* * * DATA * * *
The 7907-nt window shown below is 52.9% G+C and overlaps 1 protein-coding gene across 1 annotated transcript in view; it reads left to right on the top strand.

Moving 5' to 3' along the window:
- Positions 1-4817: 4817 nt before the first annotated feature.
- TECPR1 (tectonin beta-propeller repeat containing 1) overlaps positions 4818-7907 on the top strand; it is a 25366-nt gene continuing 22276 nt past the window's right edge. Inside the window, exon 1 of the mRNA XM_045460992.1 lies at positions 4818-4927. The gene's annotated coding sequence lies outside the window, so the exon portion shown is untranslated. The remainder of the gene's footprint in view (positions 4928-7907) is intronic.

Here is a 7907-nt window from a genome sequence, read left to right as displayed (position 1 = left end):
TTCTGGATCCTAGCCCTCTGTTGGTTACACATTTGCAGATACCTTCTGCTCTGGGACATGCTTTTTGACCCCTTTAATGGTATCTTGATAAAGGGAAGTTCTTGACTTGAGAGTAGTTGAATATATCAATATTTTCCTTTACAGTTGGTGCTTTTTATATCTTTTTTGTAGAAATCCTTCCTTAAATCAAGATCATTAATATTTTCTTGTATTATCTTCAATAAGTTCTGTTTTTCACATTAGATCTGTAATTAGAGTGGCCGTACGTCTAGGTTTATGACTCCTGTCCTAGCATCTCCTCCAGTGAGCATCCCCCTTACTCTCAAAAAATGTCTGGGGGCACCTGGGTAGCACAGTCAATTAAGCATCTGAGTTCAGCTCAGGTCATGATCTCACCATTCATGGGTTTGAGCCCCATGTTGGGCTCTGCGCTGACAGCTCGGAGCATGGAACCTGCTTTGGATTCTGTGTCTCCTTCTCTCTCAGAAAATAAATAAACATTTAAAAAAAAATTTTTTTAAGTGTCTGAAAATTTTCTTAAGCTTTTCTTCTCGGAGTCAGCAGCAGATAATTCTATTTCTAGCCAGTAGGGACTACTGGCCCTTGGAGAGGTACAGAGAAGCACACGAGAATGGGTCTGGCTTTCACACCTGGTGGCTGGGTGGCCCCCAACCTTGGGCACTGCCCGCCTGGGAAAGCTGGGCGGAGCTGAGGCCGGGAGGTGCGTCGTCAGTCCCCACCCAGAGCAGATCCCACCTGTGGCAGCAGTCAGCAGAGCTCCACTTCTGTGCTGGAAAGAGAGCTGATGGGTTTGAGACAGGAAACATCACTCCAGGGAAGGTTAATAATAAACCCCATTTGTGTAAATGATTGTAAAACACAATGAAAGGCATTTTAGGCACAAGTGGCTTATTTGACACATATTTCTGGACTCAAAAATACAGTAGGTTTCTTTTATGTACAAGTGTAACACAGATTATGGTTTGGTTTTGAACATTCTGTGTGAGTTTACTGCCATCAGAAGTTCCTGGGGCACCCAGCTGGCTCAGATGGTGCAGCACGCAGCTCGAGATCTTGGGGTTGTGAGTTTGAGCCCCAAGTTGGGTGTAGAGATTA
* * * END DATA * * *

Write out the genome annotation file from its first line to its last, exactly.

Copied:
The 7907-nt window shown below is 52.9% G+C and overlaps 1 protein-coding gene across 1 annotated transcript in view; it reads left to right on the top strand.

Moving 5' to 3' along the window:
- Positions 1-4817: 4817 nt before the first annotated feature.
- TECPR1 (tectonin beta-propeller repeat containing 1) overlaps positions 4818-7907 on the top strand; it is a 25366-nt gene continuing 22276 nt past the window's right edge. Inside the window, exon 1 of the mRNA XM_045460992.1 lies at positions 4818-4927. The gene's annotated coding sequence lies outside the window, so the exon portion shown is untranslated. The remainder of the gene's footprint in view (positions 4928-7907) is intronic.

Here is a 7907-nt window from a genome sequence, read left to right as displayed (position 1 = left end):
TTCTGGATCCTAGCCCTCTGTTGGTTACACATTTGCAGATACCTTCTGCTCTGGGACATGCTTTTTGACCCCTTTAATGGTATCTTGATAAAGGGAAGTTCTTGACTTGAGAGTAGTTGAATATATCAATATTTTCCTTTACAGTTGGTGCTTTTTATATCTTTTTTGTAGAAATCCTTCCTTAAATCAAGATCATTAATATTTTCTTGTATTATCTTCAATAAGTTCTGTTTTTCACATTAGATCTGTAATTAGAGTGGCCGTACGTCTAGGTTTATGACTCCTGTCCTAGCATCTCCTCCAGTGAGCATCCCCCTTACTCTCAAAAAATGTCTGGGGGCACCTGGGTAGCACAGTCAATTAAGCATCTGAGTTCAGCTCAGGTCATGATCTCACCATTCATGGGTTTGAGCCCCATGTTGGGCTCTGCGCTGACAGCTCGGAGCATGGAACCTGCTTTGGATTCTGTGTCTCCTTCTCTCTCAGAAAATAAATAAACATTTAAAAAAAAATTTTTTTAAGTGTCTGAAAATTTTCTTAAGCTTTTCTTCTCGGAGTCAGCAGCAGATAATTCTATTTCTAGCCAGTAGGGACTACTGGCCCTTGGAGAGGTACAGAGAAGCACACGAGAATGGGTCTGGCTTTCACACCTGGTGGCTGGGTGGCCCCCAACCTTGGGCACTGCCCGCCTGGGAAAGCTGGGCGGAGCTGAGGCCGGGAGGTGCGTCGTCAGTCCCCACCCAGAGCAGATCCCACCTGTGGCAGCAGTCAGCAGAGCTCCACTTCTGTGCTGGAAAGAGAGCTGATGGGTTTGAGACAGGAAACATCACTCCAGGGAAGGTTAATAATAAACCCCATTTGTGTAAATGATTGTAAAACACAATGAAAGGCATTTTAGGCACAAGTGGCTTATTTGACACATATTTCTGGACTCAAAAATACAGTAGGTTTCTTTTATGTACAAGTGTAACACAGATTATGGTTTGGTTTTGAACATTCTGTGTGAGTTTACTGCCATCAGAAGTTCCTGGGGCACCCAGCTGGCTCAGATGGTGCAGCACGCAGCTCGAGATCTTGGGGTTGTGAGTTTGAGCCCCAAGTTGGGTGTAGAGATTA